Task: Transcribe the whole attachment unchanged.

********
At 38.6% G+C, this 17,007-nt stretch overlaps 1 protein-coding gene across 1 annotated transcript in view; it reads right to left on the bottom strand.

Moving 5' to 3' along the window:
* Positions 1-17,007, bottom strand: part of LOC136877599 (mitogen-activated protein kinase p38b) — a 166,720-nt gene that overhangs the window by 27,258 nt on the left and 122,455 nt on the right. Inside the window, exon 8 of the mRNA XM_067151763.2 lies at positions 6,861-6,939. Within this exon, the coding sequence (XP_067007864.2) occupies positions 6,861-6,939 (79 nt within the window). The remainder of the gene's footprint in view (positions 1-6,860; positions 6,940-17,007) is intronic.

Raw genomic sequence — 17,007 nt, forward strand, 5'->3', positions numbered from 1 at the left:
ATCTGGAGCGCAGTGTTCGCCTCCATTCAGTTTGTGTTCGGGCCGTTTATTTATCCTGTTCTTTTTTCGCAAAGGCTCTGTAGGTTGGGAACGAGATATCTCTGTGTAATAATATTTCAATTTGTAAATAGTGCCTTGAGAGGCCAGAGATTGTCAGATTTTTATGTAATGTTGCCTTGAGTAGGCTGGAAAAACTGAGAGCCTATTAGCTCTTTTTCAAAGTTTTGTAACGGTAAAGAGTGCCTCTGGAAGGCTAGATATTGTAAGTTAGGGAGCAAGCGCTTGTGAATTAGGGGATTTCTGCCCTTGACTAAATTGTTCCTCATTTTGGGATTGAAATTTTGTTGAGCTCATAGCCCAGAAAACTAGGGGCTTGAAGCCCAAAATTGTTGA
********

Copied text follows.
At 38.6% G+C, this 17,007-nt stretch overlaps 1 protein-coding gene across 1 annotated transcript in view; it reads right to left on the bottom strand.

Moving 5' to 3' along the window:
* Positions 1-17,007, bottom strand: part of LOC136877599 (mitogen-activated protein kinase p38b) — a 166,720-nt gene that overhangs the window by 27,258 nt on the left and 122,455 nt on the right. Inside the window, exon 8 of the mRNA XM_067151763.2 lies at positions 6,861-6,939. Within this exon, the coding sequence (XP_067007864.2) occupies positions 6,861-6,939 (79 nt within the window). The remainder of the gene's footprint in view (positions 1-6,860; positions 6,940-17,007) is intronic.

Raw genomic sequence — 17,007 nt, forward strand, 5'->3', positions numbered from 1 at the left:
ATCTGGAGCGCAGTGTTCGCCTCCATTCAGTTTGTGTTCGGGCCGTTTATTTATCCTGTTCTTTTTTCGCAAAGGCTCTGTAGGTTGGGAACGAGATATCTCTGTGTAATAATATTTCAATTTGTAAATAGTGCCTTGAGAGGCCAGAGATTGTCAGATTTTTATGTAATGTTGCCTTGAGTAGGCTGGAAAAACTGAGAGCCTATTAGCTCTTTTTCAAAGTTTTGTAACGGTAAAGAGTGCCTCTGGAAGGCTAGATATTGTAAGTTAGGGAGCAAGCGCTTGTGAATTAGGGGATTTCTGCCCTTGACTAAATTGTTCCTCATTTTGGGATTGAAATTTTGTTGAGCTCATAGCCCAGAAAACTAGGGGCTTGAAGCCCAAAATTGTTGA